Besides this seismic vulnerability with its hidden dangers of a massive dam break, it has also sparked another serious controversy on water sharing between India and Bangladesh in relation to the Farakka Barrage conflict. India is taking advantages of its regional hegemony and geo-position as upper riparian, causing colossal damage to the Bangladeshi agro-economy by unilateral and disproportionate diversion of the Ganges water by the barrage. The case of the Tipaimukh dam is, however, different from the Farakka Barrage, as it would have a huge storage reservoir.

The geological constraints of the dam site have been reported by Dr Soibam Ibotombi of the Department of Earth Sciences at the University of Manipur, India. According to the report, the tectonic features of the dam site have developed geological faults and fractures that might undergo strike-slip and extensional movements if loaded with the weight of the dam alone. Therefore, these geological faults could be further displaced with accelerated rate by any moderate and large earthquakes and if the dam axis is displaced by a few centimetres a massive disaster leading to huge loss of lives and property in downstream areas could occur.

Putting all seismic and geological constraint aside, no heed is being paid to the protest of local communities and lower riparian Bangladesh and completely ignoring the UN convention on international watercourses. The enormous weight, about 15.9 billion tonnes of water, would bear on the substrata of the dam site could not have been taken into consideration, as scientists today have identified more than 100 cases of earthquakes triggered by reservoirs.

The most serious precedence of dam or reservoir-induced seismicity is the 7.9-magnitude Sichuan earthquake in May 2008, linked to the construction of the Zipingpu Dam. The case of Sichuan earthquake was presented at the American Geophysical Union and, findings also published in the Chinese Geology and Seismology Journal. The devastating earthquake killed 68,000 people and left about 11 million people homeless. China is spending $146.5 billion to rebuild areas ravaged by the earthquake. In a recent study, it was found that the Zipingpu Dam project was the cause of this devastation. Earthquakes were very unusual for the area as no previous seismic activities were ever recorded.

The Indian authorities ought to remember that triggered by an earthquake of 6.3 magnitude caused because of the filling of a dam flattened the village of Koynanagar in Maharashtra, western India, on December 11, 1967, killing around 180 people, injuring 1,500 and rendering thousands homeless. The dam was seriously damaged and power cut off to Bombay, causing panic among its populace, who felt the quake 230 kilometres from its epicentre. The epicentre of the tremor and numerous fore and aftershocks were all either near the Koyna Dam or under its reservoir.

At a seminar on ‘water dispute in South Asia’, held in Dhaka on August 18-19, in which the water resources secretary of the Bangladesh government disclosed that the Tipaimukh dam was conceived in 1955 but the then erstwhile Pakistani government never agreed to its construction. But, immediately after the independence of Bangladesh, the Indian prime minister rushed to Dhaka to set the Indo-Bangladesh Joint Rivers Commission and in the very first meeting of the commission, India informed Bangladesh of the Tipaimukh project. And, since the same meeting Bangladesh continuously has been asking India for data on the Tipaimukh Dam project. However, the Indian authorities did not share any study report or design on the dam. This attitude of India shows that there is no technical or scientific study detail behind the theoretically redundant project to share with all stakeholders except agenda to impose its hegemony over South Asia.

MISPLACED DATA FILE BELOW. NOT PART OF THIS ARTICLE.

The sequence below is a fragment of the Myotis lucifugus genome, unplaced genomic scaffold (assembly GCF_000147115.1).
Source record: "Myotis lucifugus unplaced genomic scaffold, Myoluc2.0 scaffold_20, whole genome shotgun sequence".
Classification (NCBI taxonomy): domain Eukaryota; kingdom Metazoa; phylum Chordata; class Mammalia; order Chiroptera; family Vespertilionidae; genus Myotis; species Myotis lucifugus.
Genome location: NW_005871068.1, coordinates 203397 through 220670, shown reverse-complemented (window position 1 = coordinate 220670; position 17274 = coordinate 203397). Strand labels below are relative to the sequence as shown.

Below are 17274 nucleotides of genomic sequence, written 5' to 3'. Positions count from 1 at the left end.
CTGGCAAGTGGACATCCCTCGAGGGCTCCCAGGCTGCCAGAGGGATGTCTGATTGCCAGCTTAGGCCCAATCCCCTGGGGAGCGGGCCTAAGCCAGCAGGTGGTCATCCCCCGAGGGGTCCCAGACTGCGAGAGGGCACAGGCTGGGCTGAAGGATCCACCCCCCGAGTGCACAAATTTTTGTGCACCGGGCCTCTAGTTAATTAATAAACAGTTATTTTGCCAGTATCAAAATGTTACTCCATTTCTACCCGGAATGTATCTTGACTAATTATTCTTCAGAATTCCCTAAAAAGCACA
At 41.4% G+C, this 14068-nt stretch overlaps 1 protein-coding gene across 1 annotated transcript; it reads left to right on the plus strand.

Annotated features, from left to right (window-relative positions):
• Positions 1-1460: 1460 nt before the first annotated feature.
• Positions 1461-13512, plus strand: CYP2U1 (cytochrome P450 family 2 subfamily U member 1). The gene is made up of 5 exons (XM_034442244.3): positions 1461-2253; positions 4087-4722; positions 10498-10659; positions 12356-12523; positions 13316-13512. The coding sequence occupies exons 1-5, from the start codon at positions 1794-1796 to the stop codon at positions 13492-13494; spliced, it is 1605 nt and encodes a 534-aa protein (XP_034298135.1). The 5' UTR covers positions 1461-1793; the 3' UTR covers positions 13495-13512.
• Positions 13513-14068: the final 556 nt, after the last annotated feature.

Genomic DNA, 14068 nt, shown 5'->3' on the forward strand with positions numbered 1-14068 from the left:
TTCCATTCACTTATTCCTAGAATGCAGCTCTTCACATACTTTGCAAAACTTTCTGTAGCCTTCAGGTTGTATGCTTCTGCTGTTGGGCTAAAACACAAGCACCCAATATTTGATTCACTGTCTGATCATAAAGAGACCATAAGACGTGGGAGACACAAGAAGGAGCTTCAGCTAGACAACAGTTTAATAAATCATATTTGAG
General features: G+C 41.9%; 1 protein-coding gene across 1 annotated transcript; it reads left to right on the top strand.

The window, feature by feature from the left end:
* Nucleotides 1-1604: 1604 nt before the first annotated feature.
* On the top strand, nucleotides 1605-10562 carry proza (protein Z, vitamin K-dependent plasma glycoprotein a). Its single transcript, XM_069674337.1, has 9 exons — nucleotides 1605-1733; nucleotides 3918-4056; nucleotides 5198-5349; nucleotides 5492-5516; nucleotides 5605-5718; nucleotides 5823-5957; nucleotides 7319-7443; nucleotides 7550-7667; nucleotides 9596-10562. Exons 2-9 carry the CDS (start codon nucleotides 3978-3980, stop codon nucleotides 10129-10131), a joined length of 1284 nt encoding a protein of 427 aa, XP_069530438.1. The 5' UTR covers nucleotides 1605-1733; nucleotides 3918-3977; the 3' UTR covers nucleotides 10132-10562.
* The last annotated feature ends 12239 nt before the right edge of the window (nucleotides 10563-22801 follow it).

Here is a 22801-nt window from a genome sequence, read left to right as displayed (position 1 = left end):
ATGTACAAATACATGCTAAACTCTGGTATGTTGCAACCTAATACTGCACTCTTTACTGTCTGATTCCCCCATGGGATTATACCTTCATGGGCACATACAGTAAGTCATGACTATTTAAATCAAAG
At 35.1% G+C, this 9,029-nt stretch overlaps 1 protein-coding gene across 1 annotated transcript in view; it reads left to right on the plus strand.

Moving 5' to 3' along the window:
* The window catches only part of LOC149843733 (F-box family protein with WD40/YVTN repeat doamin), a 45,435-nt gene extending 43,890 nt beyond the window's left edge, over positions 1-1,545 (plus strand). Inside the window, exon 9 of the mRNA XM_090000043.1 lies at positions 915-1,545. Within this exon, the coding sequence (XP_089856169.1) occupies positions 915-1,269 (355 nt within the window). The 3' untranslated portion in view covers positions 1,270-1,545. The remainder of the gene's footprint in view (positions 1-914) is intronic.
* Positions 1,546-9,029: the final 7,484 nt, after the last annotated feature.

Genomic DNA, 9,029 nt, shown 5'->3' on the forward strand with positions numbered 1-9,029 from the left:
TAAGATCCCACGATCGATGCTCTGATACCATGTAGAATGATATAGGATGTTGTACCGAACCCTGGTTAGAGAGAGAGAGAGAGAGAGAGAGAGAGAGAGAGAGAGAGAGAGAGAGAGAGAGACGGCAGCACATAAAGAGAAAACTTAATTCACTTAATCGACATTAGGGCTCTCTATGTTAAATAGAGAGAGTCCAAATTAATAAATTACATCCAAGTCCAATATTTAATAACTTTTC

The height of the Zipingpu dam is 150 metres and total weight of filled water was 1.12 billion tonnes, thirteen times less than the proposed capacity of the Tipaimukh Dam. Above all, its sub-geological features were more stable than those of the Tipaimukh dam site. In the light of findings of Sichuan earthquake, seismic vulnerability, tectonic plate formation and the presence of geological faults, the Tipaimukh Dam is technically and financially not viable. In this scenario, pursuing a project blindly would be not only sheer waste of public money but also a potential seismic bomb for the region. The objective of a dam which is to control floods and provide hydroelectric power generation could also be achieved by adopting alternative methods.

There is no doubt that frequency and intensity of floods are on the rise in the region but its root cause is massive deforestation, compounded with rapid population growth and uncontrolled development in Brahmaputra Basin. Because of increased warming of the Himalayas, the solution to floods in the Basin lie in integrated watershed management. This would necessitate immediate afforestation to increase vegetative cover and coupled with rainwater harvesting techniques it could achieve the same objective with less investment and above all without disturbing the ecology of a fragile and fractured region. Similarly, hydro electric power could be generated by run-of-river option requiring minimal water pondage. Indian authorities need to shelve Tipaimukh dam project immediately to avert the lurking danger of a massive earthquake in the region.

Arshad H Abbasi is a visiting research fellow at the SDPI-Islamabad and conducted research on earthquake 2005 with collaboration of the University of Zurich Switzerland-Southern.